At the International Conference on Opioids (ICOO), which took place in Boston June 5-7, 2016, the Physician-Patient Alliance for Health & Safety (PPAHS) presented a poster on the survey of nurses it conducted. The survey’s objective was to identify:
- Practices and technologies that nurses believe are needed to reduce the occurrence of respiratory compromise and
- Those areas of medical practice that would benefit most from improved intervention.
Yesterday, at the International Conference on Opioids, the Physician-Patient Alliance for Health & Safety presented a poster on the nursing survey that we conducted with nurses at the American Hospital Association.
The survey’s objective was to:
- Practices and technologies that nurses believe are needed to reduce the occurrence of respiratory compromise.
- Areas of improvement in patient monitoring where nurses believe interventions can be implemeted.
Below are reactions from attendees to the PPAHS poster: Read More
ECRI Institute recently released the 2016 Top 10 Patient Safety Concerns for Healthcare Organizations.
In putting together this year’s list, ECRI synthesized data from a number of sources, as set forth in their Executive Brief:
- Routine review of events in the PSO [Patient Safety Organization] database, which contained more than 1.2 million events at the end of 2015,
- PSO members’ root-cause analyses and research requests,
- Topics reflected in HRC Alerts, and
- Voting by a panel of internal and external experts.
by Michael Wong, JD (Executive Director, Physician-Patient Alliance for Health & Safety)
Congress has been busy trying to pass a slew of bills that may help reduce the prescription drug abuse and heroin epidemic.
To better understand why diversion, misuse, abuse, and overdose of opioids is a bipartisan issue that requires people from both sides of the aisle to come together, I interviewed Michael C. Barnes, Esq. (Executive Director, Center for Lawful Access and Abuse Deterrence). Read More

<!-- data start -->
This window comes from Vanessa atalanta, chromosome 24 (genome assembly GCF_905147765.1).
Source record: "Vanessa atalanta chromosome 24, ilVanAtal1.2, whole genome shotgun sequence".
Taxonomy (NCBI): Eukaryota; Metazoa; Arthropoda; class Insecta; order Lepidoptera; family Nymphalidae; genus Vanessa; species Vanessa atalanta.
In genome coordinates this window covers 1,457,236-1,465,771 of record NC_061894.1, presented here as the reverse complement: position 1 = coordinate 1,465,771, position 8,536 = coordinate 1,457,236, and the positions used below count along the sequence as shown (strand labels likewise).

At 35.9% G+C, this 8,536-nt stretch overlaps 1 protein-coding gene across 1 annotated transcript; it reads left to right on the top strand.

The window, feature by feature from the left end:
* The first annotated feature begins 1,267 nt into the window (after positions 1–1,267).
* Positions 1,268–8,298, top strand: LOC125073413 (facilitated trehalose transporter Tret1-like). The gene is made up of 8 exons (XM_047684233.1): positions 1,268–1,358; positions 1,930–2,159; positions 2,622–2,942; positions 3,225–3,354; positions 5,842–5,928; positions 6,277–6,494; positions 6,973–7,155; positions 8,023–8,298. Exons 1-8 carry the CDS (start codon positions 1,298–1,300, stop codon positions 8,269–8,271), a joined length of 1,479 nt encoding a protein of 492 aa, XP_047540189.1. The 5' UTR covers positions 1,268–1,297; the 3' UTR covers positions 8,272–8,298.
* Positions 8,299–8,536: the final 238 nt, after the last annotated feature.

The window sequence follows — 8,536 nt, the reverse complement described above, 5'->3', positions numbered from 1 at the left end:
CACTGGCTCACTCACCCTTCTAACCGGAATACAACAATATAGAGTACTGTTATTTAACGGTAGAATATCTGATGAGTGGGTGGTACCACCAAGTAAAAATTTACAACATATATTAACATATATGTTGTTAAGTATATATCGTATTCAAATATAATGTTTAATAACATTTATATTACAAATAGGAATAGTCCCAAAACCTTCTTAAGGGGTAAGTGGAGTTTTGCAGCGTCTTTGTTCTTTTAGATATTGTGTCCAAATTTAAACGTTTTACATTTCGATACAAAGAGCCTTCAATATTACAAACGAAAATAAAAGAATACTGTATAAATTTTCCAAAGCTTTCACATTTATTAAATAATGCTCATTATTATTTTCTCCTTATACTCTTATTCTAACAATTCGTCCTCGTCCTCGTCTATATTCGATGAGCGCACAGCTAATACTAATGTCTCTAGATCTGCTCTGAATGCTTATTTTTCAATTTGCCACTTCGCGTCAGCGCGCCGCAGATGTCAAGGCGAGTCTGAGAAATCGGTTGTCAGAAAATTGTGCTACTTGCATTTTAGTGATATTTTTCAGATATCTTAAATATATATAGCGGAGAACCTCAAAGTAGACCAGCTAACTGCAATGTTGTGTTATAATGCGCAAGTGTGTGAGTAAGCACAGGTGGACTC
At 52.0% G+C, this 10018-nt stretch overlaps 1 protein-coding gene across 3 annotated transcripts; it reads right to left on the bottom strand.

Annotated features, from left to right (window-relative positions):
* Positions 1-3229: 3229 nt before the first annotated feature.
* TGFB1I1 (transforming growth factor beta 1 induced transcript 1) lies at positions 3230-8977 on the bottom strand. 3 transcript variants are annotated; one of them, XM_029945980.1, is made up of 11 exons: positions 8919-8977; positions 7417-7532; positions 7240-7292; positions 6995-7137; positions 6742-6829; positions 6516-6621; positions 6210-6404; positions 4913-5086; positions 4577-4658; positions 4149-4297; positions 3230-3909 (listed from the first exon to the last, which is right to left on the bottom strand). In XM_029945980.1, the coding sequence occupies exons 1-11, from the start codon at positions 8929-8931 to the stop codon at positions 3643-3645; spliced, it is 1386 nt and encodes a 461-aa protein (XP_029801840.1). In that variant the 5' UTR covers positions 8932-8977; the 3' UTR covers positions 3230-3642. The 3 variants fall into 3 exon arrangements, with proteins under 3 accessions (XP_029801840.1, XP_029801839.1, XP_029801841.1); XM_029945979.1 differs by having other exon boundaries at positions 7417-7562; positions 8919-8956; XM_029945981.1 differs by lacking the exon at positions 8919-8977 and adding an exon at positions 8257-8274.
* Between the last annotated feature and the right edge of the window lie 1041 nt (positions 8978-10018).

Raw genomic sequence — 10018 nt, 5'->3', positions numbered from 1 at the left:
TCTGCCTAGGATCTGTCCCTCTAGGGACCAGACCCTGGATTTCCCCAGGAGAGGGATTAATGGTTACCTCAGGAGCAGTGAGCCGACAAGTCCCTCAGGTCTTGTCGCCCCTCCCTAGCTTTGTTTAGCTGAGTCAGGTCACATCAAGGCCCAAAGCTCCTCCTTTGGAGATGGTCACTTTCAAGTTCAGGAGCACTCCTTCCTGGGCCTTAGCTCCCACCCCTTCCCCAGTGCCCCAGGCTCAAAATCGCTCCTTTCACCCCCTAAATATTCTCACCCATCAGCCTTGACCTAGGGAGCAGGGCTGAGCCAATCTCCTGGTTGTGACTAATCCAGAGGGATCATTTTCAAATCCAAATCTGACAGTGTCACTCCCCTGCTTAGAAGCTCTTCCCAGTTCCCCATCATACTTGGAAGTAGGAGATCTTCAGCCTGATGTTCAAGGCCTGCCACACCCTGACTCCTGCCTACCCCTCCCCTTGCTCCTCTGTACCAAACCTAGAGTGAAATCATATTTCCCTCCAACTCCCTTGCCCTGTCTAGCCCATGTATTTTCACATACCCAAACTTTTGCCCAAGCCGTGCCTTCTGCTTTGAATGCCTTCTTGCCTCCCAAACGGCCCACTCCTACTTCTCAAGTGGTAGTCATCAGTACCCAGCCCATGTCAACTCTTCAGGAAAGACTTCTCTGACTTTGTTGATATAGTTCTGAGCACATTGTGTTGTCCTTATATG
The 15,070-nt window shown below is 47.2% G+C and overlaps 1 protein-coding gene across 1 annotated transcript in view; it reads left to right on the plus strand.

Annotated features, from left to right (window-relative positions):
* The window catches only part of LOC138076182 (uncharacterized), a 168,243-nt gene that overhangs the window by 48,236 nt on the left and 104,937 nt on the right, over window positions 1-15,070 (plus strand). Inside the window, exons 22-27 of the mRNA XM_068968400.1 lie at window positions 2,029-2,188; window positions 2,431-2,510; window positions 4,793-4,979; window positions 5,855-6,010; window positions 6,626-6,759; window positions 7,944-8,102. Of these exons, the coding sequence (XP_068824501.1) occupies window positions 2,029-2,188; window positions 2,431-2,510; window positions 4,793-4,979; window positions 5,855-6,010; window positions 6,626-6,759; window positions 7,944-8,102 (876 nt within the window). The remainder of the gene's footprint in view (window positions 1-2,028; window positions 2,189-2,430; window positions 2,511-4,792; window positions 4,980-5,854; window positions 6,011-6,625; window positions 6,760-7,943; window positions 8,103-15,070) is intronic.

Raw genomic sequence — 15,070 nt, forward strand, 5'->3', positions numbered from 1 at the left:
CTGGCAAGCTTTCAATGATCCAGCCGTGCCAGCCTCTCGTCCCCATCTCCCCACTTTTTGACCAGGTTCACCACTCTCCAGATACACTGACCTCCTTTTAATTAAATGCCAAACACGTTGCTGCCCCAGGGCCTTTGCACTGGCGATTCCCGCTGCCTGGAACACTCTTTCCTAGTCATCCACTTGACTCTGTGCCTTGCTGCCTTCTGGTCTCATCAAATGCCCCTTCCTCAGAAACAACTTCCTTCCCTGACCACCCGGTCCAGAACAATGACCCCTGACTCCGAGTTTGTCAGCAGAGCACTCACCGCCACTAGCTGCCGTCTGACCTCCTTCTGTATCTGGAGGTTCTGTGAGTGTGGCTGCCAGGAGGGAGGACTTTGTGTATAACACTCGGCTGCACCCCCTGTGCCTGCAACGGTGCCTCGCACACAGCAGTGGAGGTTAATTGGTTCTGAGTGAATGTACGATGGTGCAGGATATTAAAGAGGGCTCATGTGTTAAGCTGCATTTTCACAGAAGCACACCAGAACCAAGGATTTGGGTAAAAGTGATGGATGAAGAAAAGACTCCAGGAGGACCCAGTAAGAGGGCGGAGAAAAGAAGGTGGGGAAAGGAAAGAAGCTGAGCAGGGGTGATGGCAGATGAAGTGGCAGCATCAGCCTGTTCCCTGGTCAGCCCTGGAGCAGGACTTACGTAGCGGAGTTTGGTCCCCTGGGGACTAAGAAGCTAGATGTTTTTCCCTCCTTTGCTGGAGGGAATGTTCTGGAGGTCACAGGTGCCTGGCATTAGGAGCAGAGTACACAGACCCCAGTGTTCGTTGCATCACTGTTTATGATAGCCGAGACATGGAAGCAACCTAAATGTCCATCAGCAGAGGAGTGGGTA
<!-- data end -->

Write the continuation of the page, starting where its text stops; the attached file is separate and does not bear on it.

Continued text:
The recent Anesthesiology News article, “Modeling Shows Potential Cost Savings With Capnography Monitoring,” (2016;42:33-34) discusses research by Rhodri Saunders, DPhil, health economist at Ossian Health Economics and Communications in Basel, Switzerland. Dr. Saunders found that monitoring patients with capnography “reduced the proportion of patients experiencing greater than one adverse event (AE) by more than 27%.” Read More
In January 2016, the Association of periOperative Registered Nurses (AORN) released Guideline for Care of the Patient Receiving Moderate Sedation/Analgesia.
As stated by AORN, the goal of moderate sedation is:
drug-induced, mild depression of consciousness achieved with the use of sedatives or a combination of sedatives and analgesic medications, most often administered intravenously, and titrated to achieve a desired effect … to reduce the patient’s anxiety and discomfort.
AORN in releasing this guideline warns that the “patient may slip into a deeper level of sedation than intended; therefore, practitioners who administer moderate sedation/analgesia should be able to rescue a patient who enters deep sedation/analgesia.”
There are three keys to AORN’s Guideline for Care of the Patient Receiving Moderate Sedation/Analgesia: Read More